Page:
The Think Big team hosted six town hall design sessions across campus. They were held from November 28, 2018 to February 22, 2019 at a variety of times and locations including Bernhard Center, Trimpe Multicultural Center, and Floyd Hall. In addition, a retreat and regular meetings were conducted with Integrated Leadership, a collaborative team of President’s Cabinet and Provost’s Council.
Town Hall attendees were asked to articulate what they think is working well at WMU, or with college in general, and what is not. They discussed how WMU can provide more value for the investment.
Small teams were then asked to sort their individual thoughts into common themes. They then transformed their individual thoughts into collective big ideas. The goal of the town halls was to generate as many big ideas as possible.
Town Hall results
The Town Halls and online submission option resulted in 141 Big Ideas. The Think Big team distilled the ideas by identifying commonalities and removing duplicates, resulting in100 discreet Big Ideas, 30 features, and 30 benefits. They can be found here:
Original, Raw Concepts
Integrated leadership results
The Integrated Leadership Team took on two tasks: design constraints and developing a guiding point of view.
First, the team identified design constraints. These are the criteria that must be achieved to consider the big idea a success. Our Big Idea must be:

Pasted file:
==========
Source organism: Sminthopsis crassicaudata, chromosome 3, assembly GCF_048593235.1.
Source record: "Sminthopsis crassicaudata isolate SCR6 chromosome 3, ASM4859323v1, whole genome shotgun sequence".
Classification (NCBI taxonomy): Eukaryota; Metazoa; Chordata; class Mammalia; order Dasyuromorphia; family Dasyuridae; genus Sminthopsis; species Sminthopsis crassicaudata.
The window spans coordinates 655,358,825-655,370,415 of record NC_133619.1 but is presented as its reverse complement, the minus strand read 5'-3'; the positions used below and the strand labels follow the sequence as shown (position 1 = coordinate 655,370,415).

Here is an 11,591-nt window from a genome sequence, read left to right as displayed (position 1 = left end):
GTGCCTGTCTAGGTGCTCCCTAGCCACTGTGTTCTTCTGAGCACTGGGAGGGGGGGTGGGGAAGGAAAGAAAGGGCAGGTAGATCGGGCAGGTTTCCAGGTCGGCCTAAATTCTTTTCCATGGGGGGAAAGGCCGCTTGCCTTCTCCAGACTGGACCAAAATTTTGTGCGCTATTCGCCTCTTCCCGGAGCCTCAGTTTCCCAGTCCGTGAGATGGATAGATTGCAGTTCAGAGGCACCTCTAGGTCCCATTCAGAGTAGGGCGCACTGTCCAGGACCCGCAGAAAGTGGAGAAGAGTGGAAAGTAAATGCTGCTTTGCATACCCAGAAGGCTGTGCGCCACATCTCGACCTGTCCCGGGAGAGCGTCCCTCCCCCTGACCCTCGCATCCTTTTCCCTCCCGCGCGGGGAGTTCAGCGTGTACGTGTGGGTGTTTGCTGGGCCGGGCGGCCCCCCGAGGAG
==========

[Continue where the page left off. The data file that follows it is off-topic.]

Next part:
- 1. Future-oriented and distinctive.
- 2. Simple, believable, and easy to share.
- 3. Inclusive—everyone matters.
- 4. Student-focused.
- 5. It must not be constrained by current practice.
Our Point of View
Second, the Integrated Leadership team conducted individual empathy interviews with students, alumni, faculty, and employers. The purpose of these conversations was to develop a deeper understanding of the needs and desires of key stakeholders. The team then came together, compared notes, and developed the following empathy-based point of view, with emphasis on the first two:
- Students need a degree that has unquestionable and easily identified value that exceeds their investment of time and money because they come to campus overwhelmed by the cost of education and unconvinced it will pay off.
- Students need a community where they belong, where they feel success and failure are part of learning, where they learn how to connect with others, and where they have room to maneuver as they learn more about their interests, because our teens and college students are facing a mental health crisis. They are anxious and depressed because of disconnection and uncertainty about their future.
- Students need transformative applied learning, or hands-on experience because a degree gets the interview, but demonstrated success gets the job.
- WMU must draw the outside in. Employers and communities need to feel they are part of the university community and contribute to the success of our students because the speed of change will create challenges that require accelerated discoveries, create challenges we can’t yet define, and require the most talented workforce the world has ever seen.
- Donors, alumni, research funders, and the community need to feel that WMU is moving the world forward because WMU can help them make their mark and solve problems.
- Students need a diverse community because they need to learn about themselves and those different from them in order to succeed in an increasingly diverse and international world.